A huge part of my motivation behind this blog was to promote civic engagement in science. My recently-published article in SynBioBeta News, entitled “Shouting from the Ivory Tower”, talks about the problems of science being inaccessible and, often, unfriendly. One big cultural solution to this problem is for more trustworthy science-friendly public figures — namely politicians — to step up as messengers for complex, even scary research.
Another crucial facet of STEM literacy is encouraging public engagement. Every single scientist has the potential to spark the same sense of wonder and curiosity that drove us to be scientists in the first place. To do this, communicating and getting involved in the fabric of the community is key.
I wanted to use this post to highlight just such an opportunity, geared towards people of all ages who are interested in digging into the world of archaeology.
Enter the 7th annual Archaeology Roadshow in Portland, OR. At the 2018 Roadshow you will get to excavate a real whale skeleton, bring personal artifacts for experts to identify, throw an ancient spear, and more! It was organized, in part, by a close personal friend of mine at Portland State University, Michelle North. Michelle is a PDX graduate student in archaeology.
From the Roadshow’s website:
“Our theme this year is ‘the Archaeology of Change.’ Fundamentally, archaeologists study the ways people, societies, and environments change through time: within a year, over decades, centuries, or even millennia. Sometimes cultures persist in the face of environmental upheavals or cultural shifts; sometimes they don’t. Why in some places and times do once highly-mobile people become sedentary? Why do the food choices people make change or not? Why is change sometimes fast or sometimes gradual? Why do some parts of culture persist (and some parts change)? (Chess is one of our favorite examples… 12th c. chess pieces have been excavated from coastal Scotland!) We can think about change across so many fronts (technology, beliefs and religion, family structure, food) it is mind boggling.”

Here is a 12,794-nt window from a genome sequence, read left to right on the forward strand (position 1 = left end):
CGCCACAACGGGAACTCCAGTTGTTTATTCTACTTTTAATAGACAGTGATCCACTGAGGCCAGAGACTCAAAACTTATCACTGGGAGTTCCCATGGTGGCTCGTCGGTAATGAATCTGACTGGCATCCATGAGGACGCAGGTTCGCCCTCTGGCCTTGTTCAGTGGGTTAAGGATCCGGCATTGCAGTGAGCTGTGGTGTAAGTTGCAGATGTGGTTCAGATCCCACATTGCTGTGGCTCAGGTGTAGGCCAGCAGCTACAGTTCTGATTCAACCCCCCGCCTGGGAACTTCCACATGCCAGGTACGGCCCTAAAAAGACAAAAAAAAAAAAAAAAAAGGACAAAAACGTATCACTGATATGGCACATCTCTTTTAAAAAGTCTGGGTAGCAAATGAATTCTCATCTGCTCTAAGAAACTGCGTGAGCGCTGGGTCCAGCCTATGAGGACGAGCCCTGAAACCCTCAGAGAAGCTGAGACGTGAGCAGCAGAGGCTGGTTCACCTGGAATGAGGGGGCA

Archaeology is about more than digging holes and finding buried treasure. It’s about studying our past and using it to inform the present. It’s about finding quirks, expecting the unexpected, and learning what has always made us human.
The Roadshow’s two events in early June will let people get learn about the archaeology of change from the experts. The first is on Saturday, June 2, on the Portland State University campus next to the Farmer’s Market. The second is on Saturday, June 9, in Burns/Hines in Harney County. Check out the website for more details. You can also check out their Facebook page to see some awesome photos from previous shows.
These are two wonderful opportunities to talk to real archaeologists and anthropologists about our heritage. Stop by to learn about the connection we share with the ground we live on. And, the icing on the cake: events are totally free!